Wednesday, December 8, 2010

Unicorn vs. Hamster

Let it be said that WH and I love Christmas.  A lot.  Here's what neither of us can stand: the adverstising.  One advertising phenomenon in particular makes us both spew.  It's something you may not have noticed, but that once I point it out, you'll never be able to ignore it again. 

During the holidays, the commercials feature what I've heard called the "Unicorn Man."  He's that guy who is attractive, eligible, and smart, with a chin dimple who gives gifts like Lexuses (or is the plural of Lexus, Lexi?) and diamond tennis bracelets to his unsuspecting, yet adoring wife/girlfriend/mistress (In one instance he even comes home from Africa for a cup of coffee with his little sister, but that's really not relevant here).  He is the man who the commercial people have dreamed up, but who does not exist . . . just like a unicorn.  Evidence below:

WH really hates this commercial.  Every time we see it, it sends him into fits -- and he has good reason.  You see, the Unicorn Man only comes out at Christmas (and maybe Valentine's Day). Sure, he might say he's right here and always will be, but come January third, he's history. Sure, he'll reappear briefly around Groundhog Day, but he'll be back in his hole before you know it.  And as WH points out, the man with whom he is replaced is a "Hamster Doofus."  This guy is more like a son than a husband, and needs to be taken care of, chastised, and generally watched over so he doesn't poke his eyes out with the corner of his Doritos chip.  See proof below:

This particular guy has been dubbed by WH as the Yogurt-Stealing Hamster Doofus.  He also does not actually exist. WH had some deep thoughts on the issue: 
How is it that the the guy who is supposed to be strong and romantic becomes a  hopeless Hamster Doofus two months later?  And how is it that this woman who relies on the strong chest of her partner all of the sudden becomes a controlling witch?   I'll tell you why.  Around the holiday season you must buy diamonds and the rest of the year, you must buy yogurt.   You know what I'd like to see, put that cool guy in the kitchen and the Hamster Doofus in the cabin.  I bet you anything that Hamster Doofus would go hide under the table during the storm.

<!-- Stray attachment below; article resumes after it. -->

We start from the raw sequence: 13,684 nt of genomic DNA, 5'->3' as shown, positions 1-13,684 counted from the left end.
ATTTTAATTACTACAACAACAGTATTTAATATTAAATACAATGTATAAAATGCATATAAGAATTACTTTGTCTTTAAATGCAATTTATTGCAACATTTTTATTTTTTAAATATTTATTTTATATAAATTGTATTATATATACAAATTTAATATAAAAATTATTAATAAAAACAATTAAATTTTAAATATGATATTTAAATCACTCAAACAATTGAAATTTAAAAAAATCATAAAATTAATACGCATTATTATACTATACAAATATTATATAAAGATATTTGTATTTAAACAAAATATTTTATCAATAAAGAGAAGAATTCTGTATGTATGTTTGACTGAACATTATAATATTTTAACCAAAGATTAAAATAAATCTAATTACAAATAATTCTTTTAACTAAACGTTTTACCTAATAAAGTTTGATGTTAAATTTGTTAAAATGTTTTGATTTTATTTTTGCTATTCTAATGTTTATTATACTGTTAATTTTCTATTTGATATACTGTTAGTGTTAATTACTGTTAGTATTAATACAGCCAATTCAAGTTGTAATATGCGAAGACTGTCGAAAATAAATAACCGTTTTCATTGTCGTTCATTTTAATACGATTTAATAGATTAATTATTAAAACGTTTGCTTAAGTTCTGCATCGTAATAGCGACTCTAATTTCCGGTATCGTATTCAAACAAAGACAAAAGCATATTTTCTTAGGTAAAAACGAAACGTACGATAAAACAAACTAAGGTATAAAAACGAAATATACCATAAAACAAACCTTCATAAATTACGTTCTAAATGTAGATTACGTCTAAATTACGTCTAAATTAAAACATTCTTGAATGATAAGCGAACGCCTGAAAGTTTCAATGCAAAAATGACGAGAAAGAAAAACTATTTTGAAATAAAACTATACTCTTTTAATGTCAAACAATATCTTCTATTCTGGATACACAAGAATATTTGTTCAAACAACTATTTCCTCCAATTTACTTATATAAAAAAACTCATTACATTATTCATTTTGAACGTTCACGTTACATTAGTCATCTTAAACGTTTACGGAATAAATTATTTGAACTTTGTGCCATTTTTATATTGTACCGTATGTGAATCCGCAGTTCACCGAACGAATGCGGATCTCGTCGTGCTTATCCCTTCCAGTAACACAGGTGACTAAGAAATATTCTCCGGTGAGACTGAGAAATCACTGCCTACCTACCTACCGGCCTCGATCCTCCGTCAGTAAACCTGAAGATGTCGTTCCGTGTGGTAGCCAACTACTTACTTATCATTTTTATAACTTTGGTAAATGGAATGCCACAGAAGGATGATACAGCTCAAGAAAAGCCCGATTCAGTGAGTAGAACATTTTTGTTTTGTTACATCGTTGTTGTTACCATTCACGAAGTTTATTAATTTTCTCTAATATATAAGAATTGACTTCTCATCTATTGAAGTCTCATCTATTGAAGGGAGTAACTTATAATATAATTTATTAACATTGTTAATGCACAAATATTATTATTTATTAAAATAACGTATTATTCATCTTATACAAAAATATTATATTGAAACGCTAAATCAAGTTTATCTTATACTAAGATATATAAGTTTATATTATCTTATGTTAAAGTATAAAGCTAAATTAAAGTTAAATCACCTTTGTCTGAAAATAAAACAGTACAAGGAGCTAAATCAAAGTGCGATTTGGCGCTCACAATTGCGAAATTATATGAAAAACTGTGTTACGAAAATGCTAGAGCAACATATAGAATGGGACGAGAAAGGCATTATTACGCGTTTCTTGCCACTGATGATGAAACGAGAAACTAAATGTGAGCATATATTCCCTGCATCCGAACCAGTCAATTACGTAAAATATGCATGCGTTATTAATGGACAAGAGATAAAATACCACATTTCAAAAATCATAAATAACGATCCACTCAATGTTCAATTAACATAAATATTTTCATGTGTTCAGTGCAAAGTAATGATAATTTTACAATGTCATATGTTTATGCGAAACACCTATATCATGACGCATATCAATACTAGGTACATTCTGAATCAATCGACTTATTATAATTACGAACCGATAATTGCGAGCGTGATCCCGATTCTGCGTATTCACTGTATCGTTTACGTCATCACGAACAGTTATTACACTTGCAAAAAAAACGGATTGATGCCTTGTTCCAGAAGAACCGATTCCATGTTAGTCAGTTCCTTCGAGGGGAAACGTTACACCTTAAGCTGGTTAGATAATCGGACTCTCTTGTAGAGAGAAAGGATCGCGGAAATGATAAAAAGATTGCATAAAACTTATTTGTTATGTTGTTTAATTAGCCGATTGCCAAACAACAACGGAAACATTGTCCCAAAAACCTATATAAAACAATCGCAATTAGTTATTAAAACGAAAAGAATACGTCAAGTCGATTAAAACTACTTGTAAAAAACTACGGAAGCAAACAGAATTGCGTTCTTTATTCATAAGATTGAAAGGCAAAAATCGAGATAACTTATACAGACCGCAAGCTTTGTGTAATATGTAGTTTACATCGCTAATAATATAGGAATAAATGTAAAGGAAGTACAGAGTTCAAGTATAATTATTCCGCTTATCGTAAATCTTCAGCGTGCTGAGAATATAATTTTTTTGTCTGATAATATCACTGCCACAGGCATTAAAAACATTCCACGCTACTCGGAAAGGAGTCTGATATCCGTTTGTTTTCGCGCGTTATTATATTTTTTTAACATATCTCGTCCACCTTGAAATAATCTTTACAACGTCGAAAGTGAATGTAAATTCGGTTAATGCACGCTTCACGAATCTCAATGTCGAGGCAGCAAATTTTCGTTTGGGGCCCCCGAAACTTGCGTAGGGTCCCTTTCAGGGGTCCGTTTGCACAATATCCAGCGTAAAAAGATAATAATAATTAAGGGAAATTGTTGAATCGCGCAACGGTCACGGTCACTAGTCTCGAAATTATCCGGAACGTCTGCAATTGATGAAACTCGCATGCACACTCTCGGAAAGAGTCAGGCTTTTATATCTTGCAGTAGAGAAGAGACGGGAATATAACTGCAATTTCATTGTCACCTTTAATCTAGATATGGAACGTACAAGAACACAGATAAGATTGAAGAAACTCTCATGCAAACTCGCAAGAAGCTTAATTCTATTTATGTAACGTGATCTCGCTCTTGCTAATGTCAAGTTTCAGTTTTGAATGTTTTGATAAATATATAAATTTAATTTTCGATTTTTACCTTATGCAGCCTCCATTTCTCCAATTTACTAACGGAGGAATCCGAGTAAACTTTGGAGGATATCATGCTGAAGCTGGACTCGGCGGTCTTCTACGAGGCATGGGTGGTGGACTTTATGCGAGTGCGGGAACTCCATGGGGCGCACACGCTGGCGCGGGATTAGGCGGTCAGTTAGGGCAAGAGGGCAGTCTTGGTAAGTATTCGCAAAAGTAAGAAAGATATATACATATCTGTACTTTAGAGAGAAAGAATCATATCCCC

I agree with WH about the men, but good grief, what about the women!  What is that lady staring out into the dark for anyway?  And why is she so terrified of a little thunder?  It's not the nuclear holocaust.  And let's not even get me started on that shrew with the yogurt.  Why should she care if he's talking on the phone with his buddy?  It's yogurt, not the Yalta Conference, for chrissakes.

The reality is that nobody's perfect like the Unicorn and nobody's completely inept and afraid of eating their wife's yogurt.  Husbands surprise their wives with jewelry, and they tick them off by leaving a half an inch of orange juice in the carton.  Boyfriends leave their socks on the floor and they cook gourmet meals on the fly.  Trust me, WH has the best taste in jewelry of anyone ever, and I've called my friends to tell them about my latest gift.  And even though he has eaten the last yogurt, I have never, in all our years, caught him on the phone with a friend discussing his love affair with pineapple upside down cake. 

Tuesday, December 7, 2010

Meet the Parents

It's the stuff that movies are made of: a couple's two sets of parents meet each other for the first time.  Ben Stiller's practically built a career on awkward family relationships.  But WH and I could give the Fockers a run for their money. 

WH and I had been together for several years when we finally got the 'rents together for dinner.  We met at a neutral location, La Tomate (one of our favorites), for dinner.  Everything went just fine until we got to dessert.  Sure, it was a little more formal than usual, as these things are when people don't know each other well.  But our after-dinner treats really brought out the best in us all.  WH and Dear Old Dad are fans of port, which is perfect with dessert.  There's a particular port called Cockburn's.  You can get your mind out of the gutter (at least momentarily), it's pronounced coe-burn.  But who cares really?  It looks like cock-burn and that's how we say it 'round these parts, because why wouldn't you?  When given the opportunity to act like a sophomoric 12-year-old boy, you really must do so.